In 1992, Brancaia hired star oenologist Carlo Ferrini as an external consultant. “Carlos’s wealth of experience is of inestimable value to us to this day,” says Barbara Widmer. “The view from the outside also prevents the risk of a certain operational blindness.”
1993 Barbara Widmer takes part in her first harvest on Brancaia. “It clicked,” she says. “The harvest is one of the most beautiful processes. After working in the vineyards for a whole year, you can finally harvest the perfectly ripened grapes and bring them to the cellar. Young wine will then be produced there in a few days. I love the colors, the scents, the unique atmosphere. ” Meanwhile, Brancaia exports wine to the USA for the first time, and the “Wine Spectator” rates the 1990 IL BLU with 91 out of 100 points.
In 1994 the Italian gourmet guide “Gambero Rosso” ennobled the IL BLU for the first time with its highest distinction, the Tre Bicchieri (three glasses). With this, the popularity of Brancaia in Italy increases by leaps and bounds. “We were the first winery run by foreigners to receive this honor,” remembers Bruno Widmer. Brancaia has now won the award 18 times. Barbara Widmer is doing a one-year internship at the Domaine des Balisiers in the canton of Geneva. Even back then, the company was the largest producer of organic wines in Switzerland and has been cultivating organic viticulture since 1982.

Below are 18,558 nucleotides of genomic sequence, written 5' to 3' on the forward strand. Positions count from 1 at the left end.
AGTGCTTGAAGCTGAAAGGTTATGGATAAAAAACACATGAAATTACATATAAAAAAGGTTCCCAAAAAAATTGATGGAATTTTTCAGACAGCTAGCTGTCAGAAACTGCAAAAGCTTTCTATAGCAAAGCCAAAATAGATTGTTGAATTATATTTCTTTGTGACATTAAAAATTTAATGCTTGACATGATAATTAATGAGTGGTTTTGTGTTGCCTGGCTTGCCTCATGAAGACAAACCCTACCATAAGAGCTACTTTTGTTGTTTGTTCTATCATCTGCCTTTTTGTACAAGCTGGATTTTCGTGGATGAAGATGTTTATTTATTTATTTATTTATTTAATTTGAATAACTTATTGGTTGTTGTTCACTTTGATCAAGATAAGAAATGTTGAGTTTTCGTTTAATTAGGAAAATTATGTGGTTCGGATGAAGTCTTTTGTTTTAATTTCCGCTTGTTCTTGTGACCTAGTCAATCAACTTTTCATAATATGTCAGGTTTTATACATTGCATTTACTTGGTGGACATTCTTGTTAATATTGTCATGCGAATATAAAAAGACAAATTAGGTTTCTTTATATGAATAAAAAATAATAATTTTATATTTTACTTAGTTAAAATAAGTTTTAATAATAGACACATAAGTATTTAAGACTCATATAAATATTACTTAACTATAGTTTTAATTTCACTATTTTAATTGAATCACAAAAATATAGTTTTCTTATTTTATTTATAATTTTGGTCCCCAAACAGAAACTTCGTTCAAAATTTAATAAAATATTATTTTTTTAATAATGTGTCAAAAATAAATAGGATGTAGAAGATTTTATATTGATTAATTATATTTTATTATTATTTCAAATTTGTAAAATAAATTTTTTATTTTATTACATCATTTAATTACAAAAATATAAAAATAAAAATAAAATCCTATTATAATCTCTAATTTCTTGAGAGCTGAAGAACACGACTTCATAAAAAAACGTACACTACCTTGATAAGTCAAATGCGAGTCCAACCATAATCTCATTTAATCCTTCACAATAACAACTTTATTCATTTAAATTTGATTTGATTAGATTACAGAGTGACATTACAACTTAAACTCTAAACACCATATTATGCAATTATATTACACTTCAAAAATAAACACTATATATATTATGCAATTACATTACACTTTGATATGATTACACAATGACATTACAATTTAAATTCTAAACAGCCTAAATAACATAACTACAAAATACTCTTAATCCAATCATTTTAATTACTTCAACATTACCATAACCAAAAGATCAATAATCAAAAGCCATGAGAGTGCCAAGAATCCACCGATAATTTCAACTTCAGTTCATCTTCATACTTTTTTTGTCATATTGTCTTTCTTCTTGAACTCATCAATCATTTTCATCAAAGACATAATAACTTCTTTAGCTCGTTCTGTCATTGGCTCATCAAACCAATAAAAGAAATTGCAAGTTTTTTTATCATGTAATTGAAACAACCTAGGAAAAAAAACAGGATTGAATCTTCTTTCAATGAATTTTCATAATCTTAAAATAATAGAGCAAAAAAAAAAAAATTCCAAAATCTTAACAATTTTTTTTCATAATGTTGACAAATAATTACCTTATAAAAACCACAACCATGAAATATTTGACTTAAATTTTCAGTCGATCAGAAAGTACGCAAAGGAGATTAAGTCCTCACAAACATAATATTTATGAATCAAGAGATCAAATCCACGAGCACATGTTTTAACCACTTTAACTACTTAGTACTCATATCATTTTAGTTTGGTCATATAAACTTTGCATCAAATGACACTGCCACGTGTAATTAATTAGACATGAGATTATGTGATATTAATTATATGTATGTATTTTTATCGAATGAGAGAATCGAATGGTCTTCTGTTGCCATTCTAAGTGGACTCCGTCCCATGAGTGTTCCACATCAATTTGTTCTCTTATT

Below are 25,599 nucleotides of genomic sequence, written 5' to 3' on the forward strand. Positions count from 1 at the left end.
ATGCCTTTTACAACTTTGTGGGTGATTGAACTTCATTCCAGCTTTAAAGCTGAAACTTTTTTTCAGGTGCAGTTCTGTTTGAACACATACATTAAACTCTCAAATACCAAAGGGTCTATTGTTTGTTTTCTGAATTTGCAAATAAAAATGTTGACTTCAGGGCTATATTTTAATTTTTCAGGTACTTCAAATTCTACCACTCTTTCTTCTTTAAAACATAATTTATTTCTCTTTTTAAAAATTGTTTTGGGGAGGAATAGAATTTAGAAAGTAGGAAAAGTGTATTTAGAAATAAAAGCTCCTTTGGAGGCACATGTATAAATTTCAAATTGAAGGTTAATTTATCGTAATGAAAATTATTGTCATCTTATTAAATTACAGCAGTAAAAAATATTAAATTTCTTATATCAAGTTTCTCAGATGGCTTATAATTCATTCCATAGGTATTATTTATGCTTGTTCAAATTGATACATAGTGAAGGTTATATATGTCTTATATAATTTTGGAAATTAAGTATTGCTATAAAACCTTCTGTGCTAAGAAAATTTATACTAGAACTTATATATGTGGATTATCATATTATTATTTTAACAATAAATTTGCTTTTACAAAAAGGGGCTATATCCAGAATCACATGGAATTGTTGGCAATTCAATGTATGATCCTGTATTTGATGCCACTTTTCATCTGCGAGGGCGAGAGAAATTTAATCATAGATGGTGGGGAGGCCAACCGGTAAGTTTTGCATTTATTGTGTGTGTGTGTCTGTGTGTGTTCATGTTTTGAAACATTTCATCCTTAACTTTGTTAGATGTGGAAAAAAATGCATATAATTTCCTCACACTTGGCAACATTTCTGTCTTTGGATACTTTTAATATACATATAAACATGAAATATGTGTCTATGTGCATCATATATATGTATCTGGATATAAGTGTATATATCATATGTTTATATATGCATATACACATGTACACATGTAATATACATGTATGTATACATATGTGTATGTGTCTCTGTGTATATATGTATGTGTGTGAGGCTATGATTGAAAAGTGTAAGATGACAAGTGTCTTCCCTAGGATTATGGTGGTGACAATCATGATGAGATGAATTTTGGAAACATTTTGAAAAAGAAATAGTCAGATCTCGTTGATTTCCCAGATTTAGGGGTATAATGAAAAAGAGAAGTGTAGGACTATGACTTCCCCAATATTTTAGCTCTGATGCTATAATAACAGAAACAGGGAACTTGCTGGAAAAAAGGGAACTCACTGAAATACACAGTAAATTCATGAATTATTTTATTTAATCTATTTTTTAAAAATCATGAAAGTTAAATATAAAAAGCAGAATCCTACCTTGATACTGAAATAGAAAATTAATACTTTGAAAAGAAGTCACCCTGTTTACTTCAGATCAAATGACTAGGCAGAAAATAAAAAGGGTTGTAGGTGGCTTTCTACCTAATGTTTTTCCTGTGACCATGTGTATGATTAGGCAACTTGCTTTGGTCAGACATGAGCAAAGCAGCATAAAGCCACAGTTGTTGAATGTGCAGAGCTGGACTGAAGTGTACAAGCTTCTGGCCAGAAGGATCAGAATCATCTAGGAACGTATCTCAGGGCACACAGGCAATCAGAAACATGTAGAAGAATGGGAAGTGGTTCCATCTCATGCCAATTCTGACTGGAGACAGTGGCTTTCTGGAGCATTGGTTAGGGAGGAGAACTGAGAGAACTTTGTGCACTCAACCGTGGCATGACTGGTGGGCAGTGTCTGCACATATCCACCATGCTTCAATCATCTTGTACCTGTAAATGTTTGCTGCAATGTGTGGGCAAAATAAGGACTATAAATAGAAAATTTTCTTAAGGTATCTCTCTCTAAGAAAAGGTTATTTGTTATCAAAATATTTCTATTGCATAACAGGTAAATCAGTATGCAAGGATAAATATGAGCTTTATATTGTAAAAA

In 1998 Bruno and Brigitte Widmer acquired 82 hectares of land in the Maremma, which faces the sea. At the same time as the graduate oenologist arrived, Brancaia was able to vinify and develop his wine independently for the first time, as the cellar construction in Radda has finally been completed. The chance to give the Brancaia wines even more of their own identity. Also in 1998, the Widmers planted the first vineyards in the Maremma. Like those in Radda and Castellina, these are largely surrounded by forest – and thus protected from any spray from neighbors.
In 1995 Barbara Widmer began studying oenology at the Wädenswil University of Applied Sciences. “The decision to switch from the world of architecture to that of viticulture was a gradual process,” she recalls. “I liked my studies, but I increasingly doubted that I would enjoy mostly just implementing the ideas of others and thus bowing to their taste, so to speak. Fortunately, this is different with wine. ” The private house on the Poppi site in Radda has now been completely renovated, and all of the vineyards have been newly planted.
In 1996, Brancaia took an important step towards ecological agriculture with the greening of every second row of vines. Barbara Widmer is writing a semester thesis on organic viticulture at the Wädenswil University of Applied Sciences and thus underlines how important the topic is for her and Brancaia.